NEW ORLEANS — "BLUE TOGETHER."
Those were the words written on the grease-board John Calipari carried out with him to the floor of the NCAA Tournament national championship game Monday night at the Superdome.
Six core players, two words, one shot.
One shot to get it right.
Kentucky got it right.
By doing it right.
Kentucky 67, Kansas 59.
In the biggest game of the season, the Cats accomplished the biggest goal of the season by doing what they had done all season. This gifted team of amazing individual talent worked together, played together and shared together in a collaborative effort to win a championship.
Monday night, Anthony Davis scored all of six points and won tournament Most Outstanding Player honors. Doron Lamb pumped in 22 points, and added three assists. Terrence Jones blocked two shots. Michael Kidd-Gilchrist defended with all his might. Marquis Teague, the point guard, scored 14 points. Darius Miller, the senior, steadied the ship.
"The Road Ends Here" said the signs all over New Orleans. For this team, the road began in Lexington last summer when an ensemble cast first came together to create excellence.
They descended on campus from sea to shining sea and places in between. One kid (Lamb) from New York City. One kid (Jones) from Portland, Ore. One kid (Davis) from Chicago. One kid (Teague) from Indianapolis. One kid (Kidd-Gilchrist) from New Jersey. One kid (Miller) from Maysville, Kentucky.
Differing backgrounds, same goal. NBA-bound, yes. But championship-bound, first.
"We want to win a title," said Davis and Lamb and Kidd-Gilchrist and Jones and Teague and Miller at different points in the season.
Soon, egos blended into parts of equal importance. Individuality became indivisible. Star power synthesized into something special.
You could see it in Madison Square Garden when they blew away from Kansas in the second half in just the second game of the year. You could see it in the way they defeated a veteran and No. 1 North Carolina team in early December, the way they bounced back from that one-point loss at Indiana, beating Louisville, zipping through conference play undefeated.
Opponents used various styles to try to beat these Cats. Some walked. Others ran. Some played rough. Others went finesse. Some tried to pound the paint. Others bombed away from outside. All failed to stop the blue machine.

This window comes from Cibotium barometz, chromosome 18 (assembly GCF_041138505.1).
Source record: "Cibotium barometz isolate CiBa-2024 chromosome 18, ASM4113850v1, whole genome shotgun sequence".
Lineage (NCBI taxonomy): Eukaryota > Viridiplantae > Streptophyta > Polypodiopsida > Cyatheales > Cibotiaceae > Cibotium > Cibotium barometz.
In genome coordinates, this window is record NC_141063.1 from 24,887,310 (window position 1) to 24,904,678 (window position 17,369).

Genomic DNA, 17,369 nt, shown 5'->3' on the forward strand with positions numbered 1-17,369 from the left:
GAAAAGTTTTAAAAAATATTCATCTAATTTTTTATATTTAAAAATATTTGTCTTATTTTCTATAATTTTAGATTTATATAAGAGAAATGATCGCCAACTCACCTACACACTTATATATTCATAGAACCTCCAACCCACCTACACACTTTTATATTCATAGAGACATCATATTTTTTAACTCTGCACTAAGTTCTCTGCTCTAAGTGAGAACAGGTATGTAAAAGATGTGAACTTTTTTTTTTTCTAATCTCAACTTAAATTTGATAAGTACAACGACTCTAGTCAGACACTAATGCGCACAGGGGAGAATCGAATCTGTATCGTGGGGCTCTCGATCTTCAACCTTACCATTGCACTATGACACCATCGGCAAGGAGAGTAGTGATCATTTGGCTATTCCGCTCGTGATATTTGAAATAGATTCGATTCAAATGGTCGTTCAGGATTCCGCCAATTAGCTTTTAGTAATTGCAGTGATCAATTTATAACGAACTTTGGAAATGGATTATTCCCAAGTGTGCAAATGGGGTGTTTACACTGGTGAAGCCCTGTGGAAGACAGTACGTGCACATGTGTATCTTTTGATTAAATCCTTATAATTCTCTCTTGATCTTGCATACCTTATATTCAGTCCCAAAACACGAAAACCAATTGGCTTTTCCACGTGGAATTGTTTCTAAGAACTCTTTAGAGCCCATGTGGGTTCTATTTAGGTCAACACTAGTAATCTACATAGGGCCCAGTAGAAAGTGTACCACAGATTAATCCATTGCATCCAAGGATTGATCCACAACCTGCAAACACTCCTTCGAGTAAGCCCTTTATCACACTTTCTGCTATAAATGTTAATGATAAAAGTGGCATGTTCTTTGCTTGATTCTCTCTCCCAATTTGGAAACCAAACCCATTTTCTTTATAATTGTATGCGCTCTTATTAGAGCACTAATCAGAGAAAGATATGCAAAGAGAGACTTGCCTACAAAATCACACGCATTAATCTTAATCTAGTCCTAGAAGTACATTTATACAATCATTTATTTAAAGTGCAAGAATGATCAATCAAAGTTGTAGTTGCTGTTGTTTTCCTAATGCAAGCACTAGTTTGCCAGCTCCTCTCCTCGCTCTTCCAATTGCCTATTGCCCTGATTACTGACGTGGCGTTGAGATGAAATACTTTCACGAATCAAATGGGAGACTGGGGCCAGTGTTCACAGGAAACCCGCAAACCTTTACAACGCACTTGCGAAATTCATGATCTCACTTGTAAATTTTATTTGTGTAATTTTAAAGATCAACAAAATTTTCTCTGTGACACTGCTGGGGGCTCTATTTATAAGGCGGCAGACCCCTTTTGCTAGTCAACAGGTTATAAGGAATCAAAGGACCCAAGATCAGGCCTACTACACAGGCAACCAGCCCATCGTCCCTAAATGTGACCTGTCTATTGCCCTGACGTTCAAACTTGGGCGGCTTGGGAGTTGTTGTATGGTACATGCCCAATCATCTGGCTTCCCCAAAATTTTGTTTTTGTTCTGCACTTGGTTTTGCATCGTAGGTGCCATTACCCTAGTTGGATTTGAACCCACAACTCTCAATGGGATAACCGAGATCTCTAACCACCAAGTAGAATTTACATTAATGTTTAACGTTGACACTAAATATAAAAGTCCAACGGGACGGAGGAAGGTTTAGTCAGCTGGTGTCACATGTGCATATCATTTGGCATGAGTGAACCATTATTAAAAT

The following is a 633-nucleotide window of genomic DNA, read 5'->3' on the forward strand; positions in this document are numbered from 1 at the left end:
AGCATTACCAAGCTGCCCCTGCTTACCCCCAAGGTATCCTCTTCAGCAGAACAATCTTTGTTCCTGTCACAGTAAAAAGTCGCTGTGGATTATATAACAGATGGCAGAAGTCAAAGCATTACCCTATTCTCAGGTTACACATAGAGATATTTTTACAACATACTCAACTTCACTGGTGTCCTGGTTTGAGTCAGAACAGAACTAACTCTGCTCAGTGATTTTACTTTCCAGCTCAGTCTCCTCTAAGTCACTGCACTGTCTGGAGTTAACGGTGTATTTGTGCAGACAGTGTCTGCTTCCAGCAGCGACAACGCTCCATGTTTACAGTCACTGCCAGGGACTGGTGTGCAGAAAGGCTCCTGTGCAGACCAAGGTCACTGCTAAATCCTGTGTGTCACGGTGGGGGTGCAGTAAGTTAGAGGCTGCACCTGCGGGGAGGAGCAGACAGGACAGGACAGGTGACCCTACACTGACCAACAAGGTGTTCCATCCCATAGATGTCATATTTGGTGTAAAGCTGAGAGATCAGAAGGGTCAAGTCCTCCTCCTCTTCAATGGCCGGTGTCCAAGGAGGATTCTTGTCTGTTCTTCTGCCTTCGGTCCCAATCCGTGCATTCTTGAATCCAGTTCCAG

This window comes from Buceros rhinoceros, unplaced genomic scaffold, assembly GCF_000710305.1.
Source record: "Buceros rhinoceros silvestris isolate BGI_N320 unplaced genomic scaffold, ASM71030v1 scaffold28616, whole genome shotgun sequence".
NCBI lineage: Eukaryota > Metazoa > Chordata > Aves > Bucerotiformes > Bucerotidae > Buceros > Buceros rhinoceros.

There was pressure all season, of course, but especially here in NOLA. There was nothing easy in the Big Easy. Not when Louisville was your first hurdle. Not when a tough, disciplined, never-say-die Kansas awaited in the finals.
First half, the Cats showed their firepower. A Lamb three-pointer ended an 11-2 run and Kentucky led 34-19. It was 41-23 Cats with 1:04 left in the first half, then 41-27 at the intermission buzzer.
All without Davis, the national player of the year, scoring a point.
You knew Bill Self's team would not quit, and it did not. Inside the final four minutes, the Jayhawks sliced the margin to seven, then five at 62-57. For a brief second you had a flashback to 2008 when John Calipari and Memphis lost a nine-point lead with two minutes left and lost the title to Kansas and Self.
But then, unlike in 2008, Davis hit a free throw. Then with 53.9 seconds left, Teague hit two more, and the lead was eight.
And banner No. 8 was won.
"I don't think we lost it," Self said afterward. "I think they won it."
It's no secret these are short-timers. The purists may not like it, but we don't live in a pure world. We live in the real world. And chances are, we aren't going back. You can pine for the days when teams grew together over four years. These modern days, they must grow as one in one. One season. One shot. Make it count.
That's what they did, and when the final buzzer sounded, Calipari turned and hugged his assistants and grinned.
For once, he was speechless.
The 53-year-old veteran of four national semifinals and two title games had said it didn't matter if he won his first championship or not, it was no big deal, but you know it sure felt like a big deal.
Calipari is the one who put this team together, who molded it, directed it, guided it, taught it most importantly how to play the game the right way.
Calipari used the word drag this year, it's a favorite of his, that at first he felt like he was dragging this team forward, but in the end "carry" was the better word.
These players carried each other — to the title.
For the greatest tradition in the history of college basketball, an eighth national title was based on six core players, one goal and two words.